To the winner goes the attorneys’ fees. That’s often how federal civil litigation works, with hundreds of statutes in the books entitling prevailing plaintiffs fee awards. But not for Shelby County. A federal appeals court on Tuesday ruled that the Alabama county isn’t owed any legal fees from the federal government despite winning its challenge against a core provision of the Voting Rights Act. The ruling comes two years after the U.S. Supreme Court struck down the formula in the act used to identify jurisdictions that historically suppressed minority voters. Those states and voting districts, mostly in the South, were required to seek Washington’s approval before changing election practices. In a 5-4 vote, the high court agreed with the Shelby County that the formula isn’t constitutionally valid because it’s based on decades-old voter-participation data that may not reflect more recent progress. After its Supreme Court victory, Shelby County sought more than $2 million in attorneys’ fees and costs. The U.S. Court of Appeals for the D.C. Circuit, affirming a lower court, ruled that the federal government had no obligation to pay up.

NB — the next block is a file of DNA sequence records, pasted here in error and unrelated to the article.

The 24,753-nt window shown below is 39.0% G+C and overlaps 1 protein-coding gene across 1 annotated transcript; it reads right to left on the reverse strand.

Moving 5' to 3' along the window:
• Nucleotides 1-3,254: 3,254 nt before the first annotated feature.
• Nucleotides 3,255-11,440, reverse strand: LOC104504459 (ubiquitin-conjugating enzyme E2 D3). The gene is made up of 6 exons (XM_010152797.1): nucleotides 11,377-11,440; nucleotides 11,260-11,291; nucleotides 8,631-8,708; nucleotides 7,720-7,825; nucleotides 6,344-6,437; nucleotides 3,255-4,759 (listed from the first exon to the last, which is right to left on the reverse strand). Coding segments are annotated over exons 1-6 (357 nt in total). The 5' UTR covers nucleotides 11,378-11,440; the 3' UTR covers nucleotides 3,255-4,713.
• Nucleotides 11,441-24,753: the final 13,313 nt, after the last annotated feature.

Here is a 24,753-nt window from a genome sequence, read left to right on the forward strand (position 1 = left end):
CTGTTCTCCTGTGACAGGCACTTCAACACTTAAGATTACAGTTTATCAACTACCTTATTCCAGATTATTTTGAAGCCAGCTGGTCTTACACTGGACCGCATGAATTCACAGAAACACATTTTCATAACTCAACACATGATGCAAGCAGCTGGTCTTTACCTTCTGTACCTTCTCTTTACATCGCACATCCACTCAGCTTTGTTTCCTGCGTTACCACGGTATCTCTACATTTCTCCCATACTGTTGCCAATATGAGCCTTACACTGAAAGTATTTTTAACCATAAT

The case decided Tuesday turned on how to interpret a fee-shifting provision in the 1975 amendments to the act that says attorneys’ fees may go to the prevailing party “in any action or proceeding to enforce the voting guarantees of the Fourteenth or Fifteenth amendment.”
The statute governing attorneys’ fees is supposed to encourage private parties to bring civil rights lawsuits by shielding them from the costs of litigation, the D.C. Circuit said. But the judges said the law wasn’t intended to reimburse plaintiffs for the kind of case that Shelby pursued — one that opposed compliance with the Voting Rights Act.